Nancy Hoffmann (Candidate Photo)

Holston said City Council members “should use our bully pulpit to advocate with our state and federal legislators to push for sensible gun laws and a culture of gun safety.”

If I could change one thing in Greensboro, it would be the apparent divide between West Greensboro and East Greensboro that is observable in the appearance of neighborhoods, lack of businesses and lack of amenities for citizens in the eastern part of our city,” Wells said.

“If I could change one thing about Greensboro,” Thurm said, “it would be the disparities between parts of the city. By ensuring that every resident has equal-access opportunities for their futures, we can work to close the gap. As a result of addressing this problem, we would see safer streets and an overall more prosperous city. 

Tammi Thurm
Sharon Hightower
Cecile “CC” Crawford
Tony Wilkins

The bonds

“Each item was well thought out and necessary,” Mayor Nancy Vaughan wrote to WGHP. “Affordable housing is my priority, but I will be supporting the other bonds. The Parks & Rec bond, which is for two special projects (the Greensboro Science Center and the proposed Windsor-Chavis-Nocho Community Center), will continue to build upon projects that are uniquely Greensboro.

“The science center is a tourist destination, bringing money into our city, and continues to embody what a successful public/private partnership should be. The police, fire and transportation bonds will help address critical needs.”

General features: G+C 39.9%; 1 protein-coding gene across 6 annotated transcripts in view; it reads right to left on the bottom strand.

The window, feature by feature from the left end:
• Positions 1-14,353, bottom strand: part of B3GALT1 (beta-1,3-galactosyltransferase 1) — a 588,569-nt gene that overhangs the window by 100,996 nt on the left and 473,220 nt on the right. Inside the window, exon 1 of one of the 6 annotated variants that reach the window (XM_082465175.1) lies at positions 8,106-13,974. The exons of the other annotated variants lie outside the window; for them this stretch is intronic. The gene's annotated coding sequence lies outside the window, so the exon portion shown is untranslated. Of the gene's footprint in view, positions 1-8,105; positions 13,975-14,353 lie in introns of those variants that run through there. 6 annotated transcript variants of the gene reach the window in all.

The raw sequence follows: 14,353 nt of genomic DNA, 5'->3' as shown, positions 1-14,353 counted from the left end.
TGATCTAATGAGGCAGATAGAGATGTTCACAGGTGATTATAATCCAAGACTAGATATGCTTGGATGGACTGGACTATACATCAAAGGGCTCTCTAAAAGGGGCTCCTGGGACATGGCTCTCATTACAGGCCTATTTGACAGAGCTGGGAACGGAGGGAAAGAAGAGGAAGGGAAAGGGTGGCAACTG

Two reasons the bonds draw support from most candidates for City Council is because they address two longstanding issues: the housing shortcomings and bridging the gaps between West Greensboro and East Greensboro.

In the parks-and-recreation bond, $50 million of the $70 million would go for what officials call “the Windsor-Chavis-Nocho Joint Use Facility,” a combination of a recreation facility and an existing library that creates a community complex. Supporters tout the merger of recreational and educational facilities in one location, near the corner of Benbow Road and West Gate City Boulevard.

Sharon Hightower, the longtime incumbent serving East Greensboro in District 1, said she is for three of the five bonds and that “Parks and Recreation will build a transformative, first-of-its-kind Windsor-Chavis-Nocho Center in underserved East Greensboro.” She also said she supports the housing and fire bonds.

Said at-large candidate Tracy Furman: “I believe all five bonds are needed and necessary to make the improvements we want. Fire stations need to be brought into the 21st century. Housing needs to be addressed quickly, and the Windsor Rec Center and Vance Chavis Library need this update.”

Abuzuaiter also touted the importance of the Transportation Bond and the need to address aging firefighting facilities.

“We need these improvements to help keep our ISO1 rating,” she said. “That exemplary rating of our Fire Department helps keep our home insurance rates low.”

Said District 2 incumbent Goldie Wells: “We are fortunate to live in a city that continues to grow and progress. The passing of this bond referendum will ensure that the city continues to move forward.”